representations of the two expressions `a`

and `b`

with the fitting operation
symbol in-between (so for example `a*b`

for multiplication):

```
class BinExpr(Expr):
# ...
def __str__(self):
a_str = str(self.a)
b_str = str(self.b)
return a_str + self._strOperator + b_str
@property
def _strOperator(self):
raise NotImplemented()
```

This symbol will need to be defined by the derived classes as the property
`_strOperator`

:

```
class Add(BinExpr):
# ...
@property
def _strOperator(self):
return "+"
# Similar for the other binary expression classes
```

Now, what happens with the execution order? The tree-structure, which we create
by nesting the expressions, defines it perfectly clearly. However, we need to
take care that it is also visible in the string representation. Let’s say we
nest a multiplication inside an addition: `Add(Mul(Var('a'), Var('b')), Var('c'))`

. The multiplication needs to be performed before the addition. It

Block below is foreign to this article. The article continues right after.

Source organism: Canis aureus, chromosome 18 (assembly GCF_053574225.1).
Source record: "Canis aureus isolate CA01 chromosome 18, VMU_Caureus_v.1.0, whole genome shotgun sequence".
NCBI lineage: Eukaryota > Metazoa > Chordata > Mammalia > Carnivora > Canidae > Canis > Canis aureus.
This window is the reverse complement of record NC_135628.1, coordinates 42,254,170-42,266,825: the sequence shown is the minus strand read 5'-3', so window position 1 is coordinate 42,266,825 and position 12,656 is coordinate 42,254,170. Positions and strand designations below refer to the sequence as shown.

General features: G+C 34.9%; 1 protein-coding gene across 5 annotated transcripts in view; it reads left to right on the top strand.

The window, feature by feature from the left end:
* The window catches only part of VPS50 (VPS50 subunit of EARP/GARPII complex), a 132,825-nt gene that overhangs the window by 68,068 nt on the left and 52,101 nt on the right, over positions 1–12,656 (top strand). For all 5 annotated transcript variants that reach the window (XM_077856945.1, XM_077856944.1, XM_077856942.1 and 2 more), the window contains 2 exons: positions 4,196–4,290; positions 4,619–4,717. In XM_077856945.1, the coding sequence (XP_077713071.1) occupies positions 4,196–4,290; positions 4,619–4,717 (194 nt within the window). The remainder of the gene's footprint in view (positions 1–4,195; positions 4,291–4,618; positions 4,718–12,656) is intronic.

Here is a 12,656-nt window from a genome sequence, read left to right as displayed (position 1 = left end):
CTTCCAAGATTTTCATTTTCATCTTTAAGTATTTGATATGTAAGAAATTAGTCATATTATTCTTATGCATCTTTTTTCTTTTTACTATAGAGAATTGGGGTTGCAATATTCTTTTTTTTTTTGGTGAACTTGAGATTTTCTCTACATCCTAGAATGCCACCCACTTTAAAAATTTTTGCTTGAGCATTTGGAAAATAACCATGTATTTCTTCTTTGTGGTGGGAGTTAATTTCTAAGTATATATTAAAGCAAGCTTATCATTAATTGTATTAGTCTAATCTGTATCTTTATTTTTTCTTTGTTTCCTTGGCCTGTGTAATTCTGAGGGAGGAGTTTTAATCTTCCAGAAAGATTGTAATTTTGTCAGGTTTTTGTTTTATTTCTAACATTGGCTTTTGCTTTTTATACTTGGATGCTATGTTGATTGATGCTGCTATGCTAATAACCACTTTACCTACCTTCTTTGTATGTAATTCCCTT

will be fine to print this case as `a*b+c`

, since multiplication is stronger
binding than addition.

In the opposite case of `Mul(Var('a'), Add(Var('b'), Var('c')))`

, `a*b+c`

would
be a wrong representation; we need to write `a*(b+c)`

in order to make the
order of operations clear. We create a `_bindingLevel`

property to model this:
it defines which expression is stronger binding, such that we can determine, if
parentheses are needed or not:

```
class BinExpr(Expr):
# ...
def __str__(self):
a_str = str(self.a)
b_str = str(self.b)
if self.a._bindingLevel < self._bindingLevel:
a_str = "(" + a_str + ")"
if self.b._bindingLevel < self._bindingLevel:
b_str = "(" + b_str + ")"
return a_str + self._strOperator + b_str
@property
def _bindingLevel(self):
raise NotImplemented()
```

While singular expressions are always strongest binding, the value for binary expressions needs to be defined in the derived classes:

```
class SinExpr(Expr):
# ...
@property
def _bindingLevel(self):
return 4
class Add(BinExpr):
# ...
@property
def _bindingLevel(self):
return 1
# The value will be:
# 1 for Add and Sub
# 2 for Mul and Div
# 3 for Pow
```

Let’s add another test with the same example as above:

```
# 3*x^2 + y - 6/3
expr = Add(Mul(Con(3),Pow(Var('x'),Con(2))),Sub(Var('y'),Div(Con(6),Con(3))))
assert str(expr) == '3*x^2+y-6/3'
```

## More Functionality

So far we mainly recreated what was already shown in the YouTube video and to be honest, this is not very useful yet. So I extended this base structure by a few parts. But this will be described in part two.